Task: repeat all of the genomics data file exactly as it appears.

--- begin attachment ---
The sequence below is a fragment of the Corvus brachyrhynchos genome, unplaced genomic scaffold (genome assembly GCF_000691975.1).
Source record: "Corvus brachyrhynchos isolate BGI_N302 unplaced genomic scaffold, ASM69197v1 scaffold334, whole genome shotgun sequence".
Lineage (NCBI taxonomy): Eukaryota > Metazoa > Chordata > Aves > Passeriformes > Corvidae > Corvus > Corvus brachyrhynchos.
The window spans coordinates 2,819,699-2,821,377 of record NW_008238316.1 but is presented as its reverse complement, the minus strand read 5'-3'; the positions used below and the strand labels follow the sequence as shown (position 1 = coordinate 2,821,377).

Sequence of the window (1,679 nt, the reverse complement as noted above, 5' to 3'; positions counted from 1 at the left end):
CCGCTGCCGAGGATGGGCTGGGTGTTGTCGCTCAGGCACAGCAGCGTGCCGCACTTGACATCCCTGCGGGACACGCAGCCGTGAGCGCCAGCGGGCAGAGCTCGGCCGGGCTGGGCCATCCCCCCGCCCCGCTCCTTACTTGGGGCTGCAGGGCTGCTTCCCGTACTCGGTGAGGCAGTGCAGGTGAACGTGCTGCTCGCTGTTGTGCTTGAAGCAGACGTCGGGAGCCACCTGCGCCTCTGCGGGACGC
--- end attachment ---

The sequence below is a fragment of the Corvus brachyrhynchos genome, unplaced genomic scaffold (genome assembly GCF_000691975.1).
Source record: "Corvus brachyrhynchos isolate BGI_N302 unplaced genomic scaffold, ASM69197v1 scaffold334, whole genome shotgun sequence".
Lineage (NCBI taxonomy): Eukaryota > Metazoa > Chordata > Aves > Passeriformes > Corvidae > Corvus > Corvus brachyrhynchos.
The window spans coordinates 2,819,699-2,821,377 of record NW_008238316.1 but is presented as its reverse complement, the minus strand read 5'-3'; the positions used below and the strand labels follow the sequence as shown (position 1 = coordinate 2,821,377).

Sequence of the window (1,679 nt, the reverse complement as noted above, 5' to 3'; positions counted from 1 at the left end):
CCGCTGCCGAGGATGGGCTGGGTGTTGTCGCTCAGGCACAGCAGCGTGCCGCACTTGACATCCCTGCGGGACACGCAGCCGTGAGCGCCAGCGGGCAGAGCTCGGCCGGGCTGGGCCATCCCCCCGCCCCGCTCCTTACTTGGGGCTGCAGGGCTGCTTCCCGTACTCGGTGAGGCAGTGCAGGTGAACGTGCTGCTCGCTGTTGTGCTTGAAGCAGACGTCGGGAGCCACCTGCGCCTCTGCGGGACGC